Following the adoption of the Anti-Tax Avoidance Directive by the European Council, as with the other European Jurisdictions, Malta has been bound to implement a number of provisions in its tax legislation to ensure compliance thereto.
Malta’s new regulation implementing the Council Directive (EU) 2016/1164 of 12 July 2016 in relation to tax avoidance practices that directly affect the functioning of the internal market (‘ATAD Implementation Regulations’) come into force on 1 January 2019.
The ATAD Implementation Regulations is meant to deter tax avoidance and associated artificial strategies, abuse and debt arrangements intended to minimise tax.
The said Regulation shall apply to all companies, trusts and similar arrangements that are subject to tax in Malta, as well as to entities that are not resident in Malta but have a permanent establishment in Malta that are subject to tax in Malta.
Some of the crucial elements introduced by the said Regulations are as follows:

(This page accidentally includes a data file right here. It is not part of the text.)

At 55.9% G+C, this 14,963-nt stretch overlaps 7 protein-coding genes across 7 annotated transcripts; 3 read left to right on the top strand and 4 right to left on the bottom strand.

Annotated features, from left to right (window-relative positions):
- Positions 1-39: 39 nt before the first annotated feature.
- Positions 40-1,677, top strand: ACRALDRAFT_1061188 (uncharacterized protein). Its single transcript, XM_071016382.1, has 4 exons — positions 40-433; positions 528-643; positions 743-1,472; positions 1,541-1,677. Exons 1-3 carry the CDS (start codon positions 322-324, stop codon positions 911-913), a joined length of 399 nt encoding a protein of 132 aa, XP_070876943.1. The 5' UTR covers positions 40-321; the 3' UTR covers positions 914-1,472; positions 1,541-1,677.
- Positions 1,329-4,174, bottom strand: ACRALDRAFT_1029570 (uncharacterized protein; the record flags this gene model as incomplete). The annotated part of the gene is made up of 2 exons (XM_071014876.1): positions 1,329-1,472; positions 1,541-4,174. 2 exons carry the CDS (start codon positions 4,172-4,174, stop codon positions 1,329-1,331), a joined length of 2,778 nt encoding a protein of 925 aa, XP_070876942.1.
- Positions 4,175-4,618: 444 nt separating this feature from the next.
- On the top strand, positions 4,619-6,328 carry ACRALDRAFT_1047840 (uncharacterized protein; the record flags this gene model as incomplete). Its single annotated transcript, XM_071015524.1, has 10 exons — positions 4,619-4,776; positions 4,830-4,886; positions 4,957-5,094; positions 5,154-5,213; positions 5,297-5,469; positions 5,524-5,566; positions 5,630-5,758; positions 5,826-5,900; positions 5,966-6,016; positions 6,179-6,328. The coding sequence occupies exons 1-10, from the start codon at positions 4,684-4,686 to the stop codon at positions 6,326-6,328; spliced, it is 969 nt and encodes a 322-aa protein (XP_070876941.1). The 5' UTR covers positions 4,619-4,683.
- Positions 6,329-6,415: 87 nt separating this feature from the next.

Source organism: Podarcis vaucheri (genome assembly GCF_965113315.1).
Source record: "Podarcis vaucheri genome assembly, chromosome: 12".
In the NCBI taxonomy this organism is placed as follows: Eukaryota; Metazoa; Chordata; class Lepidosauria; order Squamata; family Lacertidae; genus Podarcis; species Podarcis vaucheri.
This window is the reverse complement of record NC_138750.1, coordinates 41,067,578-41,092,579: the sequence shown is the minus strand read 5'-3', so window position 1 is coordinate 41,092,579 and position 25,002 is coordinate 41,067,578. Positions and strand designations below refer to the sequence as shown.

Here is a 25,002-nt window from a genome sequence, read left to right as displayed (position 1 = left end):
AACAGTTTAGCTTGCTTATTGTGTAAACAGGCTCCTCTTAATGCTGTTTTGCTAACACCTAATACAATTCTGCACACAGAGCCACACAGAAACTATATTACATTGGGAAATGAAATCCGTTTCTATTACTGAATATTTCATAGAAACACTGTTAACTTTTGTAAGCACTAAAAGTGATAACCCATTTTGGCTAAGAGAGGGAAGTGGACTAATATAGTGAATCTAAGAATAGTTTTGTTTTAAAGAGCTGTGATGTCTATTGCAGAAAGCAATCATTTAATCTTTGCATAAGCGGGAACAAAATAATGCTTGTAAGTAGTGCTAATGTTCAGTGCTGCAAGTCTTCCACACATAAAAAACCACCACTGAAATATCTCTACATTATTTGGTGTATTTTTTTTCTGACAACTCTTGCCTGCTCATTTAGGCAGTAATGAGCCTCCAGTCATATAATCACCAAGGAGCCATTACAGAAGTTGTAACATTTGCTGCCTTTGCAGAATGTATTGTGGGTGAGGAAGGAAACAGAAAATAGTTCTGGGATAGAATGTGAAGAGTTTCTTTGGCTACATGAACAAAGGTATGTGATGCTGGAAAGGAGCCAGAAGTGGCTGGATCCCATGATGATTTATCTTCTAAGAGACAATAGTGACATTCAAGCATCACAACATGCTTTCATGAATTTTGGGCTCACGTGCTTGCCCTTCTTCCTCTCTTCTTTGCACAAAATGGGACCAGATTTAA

In line with the EU Directive, Malta’s new Regulation also introduces an exit taxation rule directed at preventing companies from avoiding tax when relocating assets. This tax applies to capital gains at an amount equal to the market value of the transferred assets at the time of exit of the asset. This provision shall come into force on 1 January 2020.
Malta has therefore embraced the same anti-tax avoidance regimes applicable in other EU member states, but despite the adoption of such regulations, the Maltese general tax system and the current rules on the taxation of company profits, including the significant tax refunds to shareholders based on the imputation tax system, remained unchanged allowing Malta to retain its distinct advantage in terms of competitivity and efficiency.
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